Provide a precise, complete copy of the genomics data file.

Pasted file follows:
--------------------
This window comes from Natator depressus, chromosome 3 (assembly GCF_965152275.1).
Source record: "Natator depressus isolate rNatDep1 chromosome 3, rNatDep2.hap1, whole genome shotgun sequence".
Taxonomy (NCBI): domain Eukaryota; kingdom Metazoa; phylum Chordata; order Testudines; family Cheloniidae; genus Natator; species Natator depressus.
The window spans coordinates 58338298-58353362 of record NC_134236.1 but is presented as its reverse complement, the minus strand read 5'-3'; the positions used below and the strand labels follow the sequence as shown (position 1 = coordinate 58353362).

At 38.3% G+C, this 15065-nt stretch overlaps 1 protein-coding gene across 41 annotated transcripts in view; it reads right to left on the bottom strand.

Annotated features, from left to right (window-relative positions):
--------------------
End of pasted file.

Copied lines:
This window comes from Natator depressus, chromosome 3 (assembly GCF_965152275.1).
Source record: "Natator depressus isolate rNatDep1 chromosome 3, rNatDep2.hap1, whole genome shotgun sequence".
Taxonomy (NCBI): domain Eukaryota; kingdom Metazoa; phylum Chordata; order Testudines; family Cheloniidae; genus Natator; species Natator depressus.
The window spans coordinates 58338298-58353362 of record NC_134236.1 but is presented as its reverse complement, the minus strand read 5'-3'; the positions used below and the strand labels follow the sequence as shown (position 1 = coordinate 58353362).

At 38.3% G+C, this 15065-nt stretch overlaps 1 protein-coding gene across 41 annotated transcripts in view; it reads right to left on the bottom strand.

Annotated features, from left to right (window-relative positions):